Archive for the ‘Uncategorized’ Category

Wedding Toasts & Sales

Monday, September 14th, 2009

Brother #3 is Eddie and he’s been chosen as the best man for brother #4, Kenny’s wedding.

At the reception, Eddie is supposed to toast the bride and groom. He is nervous, he hasn’t thought about what to say. He just doesn’t talk to large audiences.

“Daniel,” he asks me (I’m brother #1), “what do I do?” I assure him that all he has to do is recall a couple fun memories, tell everyone how perfect Kenny & Jane are for each other, then wish them well. Or, he can let me do the toast.

“It’s okay, I’ve got it” is his reply. And then the DJ hands him a mic and then he looks at me, then at hundreds of expectant faces.

Suddenly he just blurts out,

“Here’s to Kenny & Jane, may they live happily ever after.”

Silence. That’s it?

I shout, “That’s a great line, did you just make that up?”

He sits down and sets down the mic as it picks up the groom’s sarcastic, “nice toast, if we were Hansel & Gretel.”

Hey selling pros! Are you ready to sell? Really? Preparing for your prospects is one thing that can help you to a fairy tale ending.

But if you’re not prepared, you’ll freeze when it matters most and you’ll fumble and you’ll wing it and you’ll wish you INVESTED (a perfect word) in knowing exactly how you’ll handle each piece of the sales puzzle.

So prepare to prospect, prepare to present, prepare to respond to resistance and prepare to close. Because only when you are thoroughly prepared will you live happily ever after.

Weird Sales Training Experience

Monday, June 8th, 2009
Sales Counselor

Sales Counselor

Yesterday I’m with a financial services client and partway through the morning’s sales training I do a “confession session” where reps share their most embarrassing moment. It’s a very funny time.

This slide (pictured here) is up on the screen and during the break a woman walks up.

“I’m very offended by that image.”

“You are?” People start to gather when they hear the energy in her voice.

“Yes, it is very obvious that the man is looking up her skirt.”

“Are you serious?” I say.

Then silence as everyone around peers closely at the picture.

A man says, “But he has no eyes!”

She retorts, “He is looking up her skirt and it is very offensive.”

I’m shocked and struggle with whether to make a witty comment or a sarcastic one, then resign myself to…

“I’ll have to get that guy a male psychologist.”

Here’s the thought for you selling pros:

What kind of baggage is she bringing into the training?

What kind of baggage do your prospects bring to the selling table?

Everyone has concerns, complicated by biases in their background. Your job is to discover what they are, allay fears and get buyers to say Yes! or No!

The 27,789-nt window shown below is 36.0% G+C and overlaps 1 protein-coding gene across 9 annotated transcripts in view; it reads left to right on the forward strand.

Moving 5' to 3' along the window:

How good are your questioning practices? Are they great? If not, why not? Your ability to uncover the heart and mind of the buyer will help you paint a picture of prosperity for them, as they partner with you.

Hunting The Hunter

Tuesday, April 21st, 2009

Hunting The Hunter
Dan’s target client is not worth tangling with

I used to hunt for new clients at the big trade shows in Chicago. Often small start-up companies would buy booth space, hoping to get discovered by sales reps or even big companies that might have interest in their new product. As a guerrilla-marketing expert, I could quickly analyze the value of a product to a niche, then offer to consult with lead generation and sales coaching.

This product was unusual, yet ingenious in its simplicity. It was a pet comb with a razor blade built into it. You could trim a dog or cat and the animal didn’t know it was being clipped, it was just getting a brushing.

The owner was interested in my expertise and invited me into his home. That was unusual, but I arrived on time and was lead into a living room of dead animals. Tiger heads and hides on the walls, gazelle feet on the chairs. The chairs and footstools were also covered with animal skins. There were some very serious weapons on display as well.

He grinned as I filled up the air with “oohs,” “wows” and ”very cools.” He was a big game hunter and this was his temporary office while he was in the middle of a nasty separation from his wife.

With a barking (hyena-like?) laugh he mentioned that he was in a little trouble for handling home situations a bit too physically.

I politely finished the call and never got back to him. I just got a really bad feeling about the guy. The monthly retainer didn’t seem very tempting as I wondered: what if he ever got mad at my service – would he shoot me?

POSTMORTEM: Do you trust your feelings? I found that as I got better at selling, my feelings got “smarter.” Previously, my sales managers used to hate hearing how I felt about the potential of a sales call I returned from. I was always optimistic, so I confused my hopes with my instincts. I just knew a sale was going to happen – and I was usually wrong. How accurate are your feelings while selling? Did you ever come back from a call and just know the prospect was going to buy? Were you later proven right or wrong? When you can distinguish your dreams from reality in dealing with prospects, you will avoid flawed expectations and surprises. You will then be much better mentally equipped to handle the ups and downs of a selling life. Learn to trust your feelings, it will have great value in your personal and professional relationships.